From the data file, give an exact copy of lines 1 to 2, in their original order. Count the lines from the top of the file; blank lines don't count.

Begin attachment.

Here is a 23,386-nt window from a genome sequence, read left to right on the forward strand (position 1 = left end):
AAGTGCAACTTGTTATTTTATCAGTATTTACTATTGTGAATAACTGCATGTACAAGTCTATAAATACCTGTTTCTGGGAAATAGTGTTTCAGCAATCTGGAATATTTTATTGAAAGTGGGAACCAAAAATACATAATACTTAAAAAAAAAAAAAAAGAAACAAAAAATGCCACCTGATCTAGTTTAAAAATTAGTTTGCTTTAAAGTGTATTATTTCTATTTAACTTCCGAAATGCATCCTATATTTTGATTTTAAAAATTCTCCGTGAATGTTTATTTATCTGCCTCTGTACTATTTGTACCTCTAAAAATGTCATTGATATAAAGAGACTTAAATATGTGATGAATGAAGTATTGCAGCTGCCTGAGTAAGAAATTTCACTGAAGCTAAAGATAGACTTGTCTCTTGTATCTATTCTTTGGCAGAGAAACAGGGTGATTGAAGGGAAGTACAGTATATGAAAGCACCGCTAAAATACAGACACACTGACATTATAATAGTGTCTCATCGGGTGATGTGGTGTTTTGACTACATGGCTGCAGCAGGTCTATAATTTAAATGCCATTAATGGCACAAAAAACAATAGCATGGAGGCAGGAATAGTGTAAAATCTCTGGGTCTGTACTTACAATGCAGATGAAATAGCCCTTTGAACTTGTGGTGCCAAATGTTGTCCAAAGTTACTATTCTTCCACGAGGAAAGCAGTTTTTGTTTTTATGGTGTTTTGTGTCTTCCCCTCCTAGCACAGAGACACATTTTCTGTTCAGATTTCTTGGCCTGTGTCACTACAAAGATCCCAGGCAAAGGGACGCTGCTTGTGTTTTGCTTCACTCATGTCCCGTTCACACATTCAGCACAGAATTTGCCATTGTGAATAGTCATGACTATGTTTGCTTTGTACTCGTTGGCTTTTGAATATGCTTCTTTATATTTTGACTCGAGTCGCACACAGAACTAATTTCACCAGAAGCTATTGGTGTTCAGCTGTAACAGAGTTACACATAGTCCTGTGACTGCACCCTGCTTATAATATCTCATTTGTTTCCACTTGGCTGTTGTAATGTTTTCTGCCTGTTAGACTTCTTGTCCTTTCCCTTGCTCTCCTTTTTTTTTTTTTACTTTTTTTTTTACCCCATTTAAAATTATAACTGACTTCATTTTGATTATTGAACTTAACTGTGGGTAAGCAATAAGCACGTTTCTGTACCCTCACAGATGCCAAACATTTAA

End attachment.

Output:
Here is a 23,386-nt window from a genome sequence, read left to right on the forward strand (position 1 = left end):
AAGTGCAACTTGTTATTTTATCAGTATTTACTATTGTGAATAACTGCATGTACAAGTCTATAAATACCTGTTTCTGGGAAATAGTGTTTCAGCAATCTGGAATATTTTATTGAAAGTGGGAACCAAAAATACATAATACTTAAAAAAAAAAAAAAAGAAACAAAAAATGCCACCTGATCTAGTTTAAAAATTAGTTTGCTTTAAAGTGTATTATTTCTATTTAACTTCCGAAATGCATCCTATATTTTGATTTTAAAAATTCTCCGTGAATGTTTATTTATCTGCCTCTGTACTATTTGTACCTCTAAAAATGTCATTGATATAAAGAGACTTAAATATGTGATGAATGAAGTATTGCAGCTGCCTGAGTAAGAAATTTCACTGAAGCTAAAGATAGACTTGTCTCTTGTATCTATTCTTTGGCAGAGAAACAGGGTGATTGAAGGGAAGTACAGTATATGAAAGCACCGCTAAAATACAGACACACTGACATTATAATAGTGTCTCATCGGGTGATGTGGTGTTTTGACTACATGGCTGCAGCAGGTCTATAATTTAAATGCCATTAATGGCACAAAAAACAATAGCATGGAGGCAGGAATAGTGTAAAATCTCTGGGTCTGTACTTACAATGCAGATGAAATAGCCCTTTGAACTTGTGGTGCCAAATGTTGTCCAAAGTTACTATTCTTCCACGAGGAAAGCAGTTTTTGTTTTTATGGTGTTTTGTGTCTTCCCCTCCTAGCACAGAGACACATTTTCTGTTCAGATTTCTTGGCCTGTGTCACTACAAAGATCCCAGGCAAAGGGACGCTGCTTGTGTTTTGCTTCACTCATGTCCCGTTCACACATTCAGCACAGAATTTGCCATTGTGAATAGTCATGACTATGTTTGCTTTGTACTCGTTGGCTTTTGAATATGCTTCTTTATATTTTGACTCGAGTCGCACACAGAACTAATTTCACCAGAAGCTATTGGTGTTCAGCTGTAACAGAGTTACACATAGTCCTGTGACTGCACCCTGCTTATAATATCTCATTTGTTTCCACTTGGCTGTTGTAATGTTTTCTGCCTGTTAGACTTCTTGTCCTTTCCCTTGCTCTCCTTTTTTTTTTTTTACTTTTTTTTTTACCCCATTTAAAATTATAACTGACTTCATTTTGATTATTGAACTTAACTGTGGGTAAGCAATAAGCACGTTTCTGTACCCTCACAGATGCCAAACATTTAA